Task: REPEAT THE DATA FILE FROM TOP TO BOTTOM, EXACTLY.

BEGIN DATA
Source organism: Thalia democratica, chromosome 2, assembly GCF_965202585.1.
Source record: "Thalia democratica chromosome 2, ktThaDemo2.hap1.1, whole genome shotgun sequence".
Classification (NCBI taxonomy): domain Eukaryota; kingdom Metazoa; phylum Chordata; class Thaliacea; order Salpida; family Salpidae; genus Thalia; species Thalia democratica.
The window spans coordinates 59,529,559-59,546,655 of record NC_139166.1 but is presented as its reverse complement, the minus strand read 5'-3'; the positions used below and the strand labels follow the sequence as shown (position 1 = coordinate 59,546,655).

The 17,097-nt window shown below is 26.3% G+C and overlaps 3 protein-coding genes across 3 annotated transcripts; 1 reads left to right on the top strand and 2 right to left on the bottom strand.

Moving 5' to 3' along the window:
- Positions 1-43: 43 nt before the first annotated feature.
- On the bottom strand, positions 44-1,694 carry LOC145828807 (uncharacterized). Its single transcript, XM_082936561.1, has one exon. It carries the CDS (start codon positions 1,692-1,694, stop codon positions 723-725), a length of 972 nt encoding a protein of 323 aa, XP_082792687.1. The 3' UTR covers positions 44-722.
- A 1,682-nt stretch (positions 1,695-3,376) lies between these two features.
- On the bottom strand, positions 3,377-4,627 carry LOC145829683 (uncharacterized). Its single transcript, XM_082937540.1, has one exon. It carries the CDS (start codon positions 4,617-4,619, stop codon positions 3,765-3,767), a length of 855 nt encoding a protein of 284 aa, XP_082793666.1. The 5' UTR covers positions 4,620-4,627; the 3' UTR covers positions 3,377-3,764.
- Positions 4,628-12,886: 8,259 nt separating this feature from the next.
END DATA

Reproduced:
Source organism: Thalia democratica, chromosome 2, assembly GCF_965202585.1.
Source record: "Thalia democratica chromosome 2, ktThaDemo2.hap1.1, whole genome shotgun sequence".
Classification (NCBI taxonomy): domain Eukaryota; kingdom Metazoa; phylum Chordata; class Thaliacea; order Salpida; family Salpidae; genus Thalia; species Thalia democratica.
The window spans coordinates 59,529,559-59,546,655 of record NC_139166.1 but is presented as its reverse complement, the minus strand read 5'-3'; the positions used below and the strand labels follow the sequence as shown (position 1 = coordinate 59,546,655).

The 17,097-nt window shown below is 26.3% G+C and overlaps 3 protein-coding genes across 3 annotated transcripts; 1 reads left to right on the top strand and 2 right to left on the bottom strand.

Moving 5' to 3' along the window:
- Positions 1-43: 43 nt before the first annotated feature.
- On the bottom strand, positions 44-1,694 carry LOC145828807 (uncharacterized). Its single transcript, XM_082936561.1, has one exon. It carries the CDS (start codon positions 1,692-1,694, stop codon positions 723-725), a length of 972 nt encoding a protein of 323 aa, XP_082792687.1. The 3' UTR covers positions 44-722.
- A 1,682-nt stretch (positions 1,695-3,376) lies between these two features.
- On the bottom strand, positions 3,377-4,627 carry LOC145829683 (uncharacterized). Its single transcript, XM_082937540.1, has one exon. It carries the CDS (start codon positions 4,617-4,619, stop codon positions 3,765-3,767), a length of 855 nt encoding a protein of 284 aa, XP_082793666.1. The 5' UTR covers positions 4,620-4,627; the 3' UTR covers positions 3,377-3,764.
- Positions 4,628-12,886: 8,259 nt separating this feature from the next.